Bilbo, Birthday Celebrant definitely feels like a casual build-around-me card. However, activating his ability should win you the game on the spot. To do so though, our whole deck has to be designed to get to the 111-life threshold. Once there, we throw in a Crashing Drawbridge and Craterhoof Behemoth and call it a day, though we must keep in mind thatCrashing Drawbridge does not have haste itself.

Unlike Shelob, Child of Ungoliant, Bilbo, Birthday Celebrant's ability is powerful enough to be a Commander deck with some teeth. This means that demand for the "auto-include" cards for this deck have a higher likelihood of popping in price and a higher price ceiling. The question then becomes will any price spikes actually stick or will more competitive players build the deck and realize that the 111-life threshold is a lot harder to reach than they anticipated and sell off the cards? Unfortunately, only time will tell on that one. Given Wizards of the Coast's penchant for reprinting cards, I tend to air on the side of selling out once I have reached my target profit and I keep the sell price ceiling lower than I did before Secret Lairs. This doesn't maximize profit, but it does minimize risk.

A while back I wrote an article about an Abzan life gain deck I built that renewed some of my passion for speculation. My first choice of spec target in that article was Blossoming Bogbeast, a card which was under $1 at the time and is now selling for $10+ in large part due to Bilbo, Birthday Celebrant.

Veinwitch Coven, another card, I called out in that article has since doubled up in value and also seems like a no-brainer for a Bilbo deck. I actually think the card still has some room to grow and I have a personal sell price for my copies at $5.99.

Decks that don't play blue often struggle to find extra card draw, in the olden days one might even resort to cards like Howling Mine in Commander. Thankfully, we have much better options now. The fact that Well of Lost Dreams triggers any time we gain life means that cards can be drawn on multiple opponents' turns. Now we did just get a reprint of this card in Commander: The Lord of the Rings: Tales of Middle Earth, so copies are still entering the supply and we already have 7 printings. I would specifically target the Schematic version though. It's likely rarer than any of the others, and copies are still sitting well under $1. The card has had enough reprints that the price ceiling is likely $3 at most.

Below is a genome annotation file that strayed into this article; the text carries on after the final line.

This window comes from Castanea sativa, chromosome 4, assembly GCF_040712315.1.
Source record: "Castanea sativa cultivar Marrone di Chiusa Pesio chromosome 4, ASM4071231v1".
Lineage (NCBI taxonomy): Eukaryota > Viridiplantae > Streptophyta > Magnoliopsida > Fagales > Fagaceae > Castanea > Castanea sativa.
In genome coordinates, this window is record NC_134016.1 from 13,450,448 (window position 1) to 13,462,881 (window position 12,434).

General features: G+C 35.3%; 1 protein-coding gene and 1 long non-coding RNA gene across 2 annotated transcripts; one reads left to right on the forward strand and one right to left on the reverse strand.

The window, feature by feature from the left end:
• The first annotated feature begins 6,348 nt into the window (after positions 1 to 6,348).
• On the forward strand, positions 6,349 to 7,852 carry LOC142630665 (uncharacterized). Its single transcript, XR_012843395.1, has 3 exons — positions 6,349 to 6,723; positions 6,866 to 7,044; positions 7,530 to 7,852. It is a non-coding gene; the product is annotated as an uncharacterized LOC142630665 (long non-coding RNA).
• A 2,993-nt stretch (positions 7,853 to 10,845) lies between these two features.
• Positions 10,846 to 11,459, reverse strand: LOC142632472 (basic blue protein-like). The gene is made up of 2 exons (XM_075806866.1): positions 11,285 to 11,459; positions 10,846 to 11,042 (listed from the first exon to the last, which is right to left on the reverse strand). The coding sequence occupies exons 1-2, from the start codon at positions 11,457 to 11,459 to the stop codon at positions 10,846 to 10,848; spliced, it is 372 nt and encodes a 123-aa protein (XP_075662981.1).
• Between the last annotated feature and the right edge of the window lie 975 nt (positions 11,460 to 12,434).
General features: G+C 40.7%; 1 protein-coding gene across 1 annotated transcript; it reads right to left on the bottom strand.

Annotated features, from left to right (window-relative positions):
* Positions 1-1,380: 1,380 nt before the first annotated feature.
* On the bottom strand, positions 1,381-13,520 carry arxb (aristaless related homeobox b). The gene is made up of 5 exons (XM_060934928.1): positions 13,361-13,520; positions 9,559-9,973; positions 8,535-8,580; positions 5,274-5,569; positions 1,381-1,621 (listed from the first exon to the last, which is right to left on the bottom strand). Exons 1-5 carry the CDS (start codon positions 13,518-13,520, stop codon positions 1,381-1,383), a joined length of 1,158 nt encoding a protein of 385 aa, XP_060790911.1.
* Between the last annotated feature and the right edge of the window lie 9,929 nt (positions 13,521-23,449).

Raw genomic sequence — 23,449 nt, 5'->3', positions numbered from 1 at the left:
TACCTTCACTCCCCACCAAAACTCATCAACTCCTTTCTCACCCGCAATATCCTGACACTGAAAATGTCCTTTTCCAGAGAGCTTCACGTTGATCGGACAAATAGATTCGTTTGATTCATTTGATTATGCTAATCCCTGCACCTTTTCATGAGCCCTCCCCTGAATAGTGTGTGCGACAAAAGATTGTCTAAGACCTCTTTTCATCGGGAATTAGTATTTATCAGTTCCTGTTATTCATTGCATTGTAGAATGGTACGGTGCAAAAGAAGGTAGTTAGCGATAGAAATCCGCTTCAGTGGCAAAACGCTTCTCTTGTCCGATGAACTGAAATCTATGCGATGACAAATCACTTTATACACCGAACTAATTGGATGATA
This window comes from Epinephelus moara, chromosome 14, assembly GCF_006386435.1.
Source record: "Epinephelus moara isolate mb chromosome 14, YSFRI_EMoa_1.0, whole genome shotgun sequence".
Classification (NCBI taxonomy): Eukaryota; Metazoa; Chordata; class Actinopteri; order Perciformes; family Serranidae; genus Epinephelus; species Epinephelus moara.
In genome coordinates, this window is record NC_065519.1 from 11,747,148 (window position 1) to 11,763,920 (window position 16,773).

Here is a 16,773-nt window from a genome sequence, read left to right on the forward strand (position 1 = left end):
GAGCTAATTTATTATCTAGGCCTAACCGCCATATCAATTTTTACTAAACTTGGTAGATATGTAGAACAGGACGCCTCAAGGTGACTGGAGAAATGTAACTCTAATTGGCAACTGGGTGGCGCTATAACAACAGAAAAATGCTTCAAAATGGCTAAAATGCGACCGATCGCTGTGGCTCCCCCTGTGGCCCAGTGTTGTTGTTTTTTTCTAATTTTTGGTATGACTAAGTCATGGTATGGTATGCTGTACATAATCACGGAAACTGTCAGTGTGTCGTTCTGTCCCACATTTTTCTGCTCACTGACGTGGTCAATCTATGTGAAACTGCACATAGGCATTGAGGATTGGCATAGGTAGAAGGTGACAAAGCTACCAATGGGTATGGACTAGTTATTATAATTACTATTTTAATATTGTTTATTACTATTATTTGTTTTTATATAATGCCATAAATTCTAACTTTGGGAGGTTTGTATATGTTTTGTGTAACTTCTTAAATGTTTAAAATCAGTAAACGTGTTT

This card seems bonkers in this style of deck. One is likely to be running multiple Soul Wardens and the fact that this card triggers on each end step allows one's team to grow big in a hurry. It also has "splash" demand as it's a good card for any deck that focuses on counters and can serve as a commander for a Unicorn creature type deck. Original Commanders Legends copies are bulk rares. The most expensive version is the Halo Foil version from March of the Machine: Multiverse Legends sitting right under $6 and featuring different artwork. One must ask oneself if people prefer this new artwork enough to pay significantly more for it.

I honestly didn't even know this card existed before working on this article. It's exactly the type of card I like to find when digging for speculation targets. It has only 2 actual printings and both are much rarer than a typical rare. It was in the original Jumpstart set which quickly fell out of favor for many players as a lot of the rares were bulk rare reprints and, in my opinion, the games just didn't come off as all that fun. Its only other printing is on The List, which is Wizards of the Coast's current way to introduce even more reprints into the overall supply. Neither of these versions is all that common. Its current $4 price tag could very easily double with a small uptick in demand thanks to this scarcity.

Good Buy

Good Buys seem to be getting harder and harder to come by these days, but they aren't all gone. Normally, we see a lot more cards spike when a heavily anticipated new set releases. This is especially true of a set with a lot of legends in it. Perhaps the lack of these spikes indicates that the player base's wallets have finally been stretched to the breaking point. If that's the case, then we need to be a lot more meticulous when analyzing spec potential as there are going to be fewer big hits. We also need to keep in mind that the risk of a reprint is higher now than it has ever been.